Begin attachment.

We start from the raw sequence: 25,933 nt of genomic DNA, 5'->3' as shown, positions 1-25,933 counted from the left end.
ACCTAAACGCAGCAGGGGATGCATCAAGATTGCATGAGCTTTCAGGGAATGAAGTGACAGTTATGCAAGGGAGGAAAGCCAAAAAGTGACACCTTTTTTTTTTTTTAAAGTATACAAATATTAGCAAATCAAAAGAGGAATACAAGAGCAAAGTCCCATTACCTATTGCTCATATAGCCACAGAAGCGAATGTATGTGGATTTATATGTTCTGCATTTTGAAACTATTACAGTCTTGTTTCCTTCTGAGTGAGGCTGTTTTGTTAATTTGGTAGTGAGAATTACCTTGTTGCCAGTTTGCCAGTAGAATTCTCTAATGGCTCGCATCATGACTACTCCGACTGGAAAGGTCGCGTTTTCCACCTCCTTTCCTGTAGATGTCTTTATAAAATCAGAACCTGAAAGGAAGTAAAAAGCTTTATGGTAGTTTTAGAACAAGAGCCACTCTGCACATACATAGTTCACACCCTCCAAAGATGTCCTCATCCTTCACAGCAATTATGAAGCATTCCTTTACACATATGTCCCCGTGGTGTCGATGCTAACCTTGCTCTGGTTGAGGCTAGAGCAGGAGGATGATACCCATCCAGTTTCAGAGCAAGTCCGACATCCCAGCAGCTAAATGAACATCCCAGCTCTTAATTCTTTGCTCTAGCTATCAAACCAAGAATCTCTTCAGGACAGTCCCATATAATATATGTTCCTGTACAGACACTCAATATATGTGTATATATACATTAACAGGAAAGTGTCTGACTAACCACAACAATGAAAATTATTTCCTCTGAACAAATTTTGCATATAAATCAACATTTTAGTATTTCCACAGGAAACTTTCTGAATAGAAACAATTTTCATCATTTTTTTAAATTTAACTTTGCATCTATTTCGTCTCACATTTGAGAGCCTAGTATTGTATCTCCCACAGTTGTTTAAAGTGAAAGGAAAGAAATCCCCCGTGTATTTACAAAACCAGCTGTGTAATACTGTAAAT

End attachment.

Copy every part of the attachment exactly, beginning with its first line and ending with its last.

We start from the raw sequence: 25,933 nt of genomic DNA, 5'->3' as shown, positions 1-25,933 counted from the left end.
ACCTAAACGCAGCAGGGGATGCATCAAGATTGCATGAGCTTTCAGGGAATGAAGTGACAGTTATGCAAGGGAGGAAAGCCAAAAAGTGACACCTTTTTTTTTTTTTAAAGTATACAAATATTAGCAAATCAAAAGAGGAATACAAGAGCAAAGTCCCATTACCTATTGCTCATATAGCCACAGAAGCGAATGTATGTGGATTTATATGTTCTGCATTTTGAAACTATTACAGTCTTGTTTCCTTCTGAGTGAGGCTGTTTTGTTAATTTGGTAGTGAGAATTACCTTGTTGCCAGTTTGCCAGTAGAATTCTCTAATGGCTCGCATCATGACTACTCCGACTGGAAAGGTCGCGTTTTCCACCTCCTTTCCTGTAGATGTCTTTATAAAATCAGAACCTGAAAGGAAGTAAAAAGCTTTATGGTAGTTTTAGAACAAGAGCCACTCTGCACATACATAGTTCACACCCTCCAAAGATGTCCTCATCCTTCACAGCAATTATGAAGCATTCCTTTACACATATGTCCCCGTGGTGTCGATGCTAACCTTGCTCTGGTTGAGGCTAGAGCAGGAGGATGATACCCATCCAGTTTCAGAGCAAGTCCGACATCCCAGCAGCTAAATGAACATCCCAGCTCTTAATTCTTTGCTCTAGCTATCAAACCAAGAATCTCTTCAGGACAGTCCCATATAATATATGTTCCTGTACAGACACTCAATATATGTGTATATATACATTAACAGGAAAGTGTCTGACTAACCACAACAATGAAAATTATTTCCTCTGAACAAATTTTGCATATAAATCAACATTTTAGTATTTCCACAGGAAACTTTCTGAATAGAAACAATTTTCATCATTTTTTTAAATTTAACTTTGCATCTATTTCGTCTCACATTTGAGAGCCTAGTATTGTATCTCCCACAGTTGTTTAAAGTGAAAGGAAAGAAATCCCCCGTGTATTTACAAAACCAGCTGTGTAATACTGTAAAT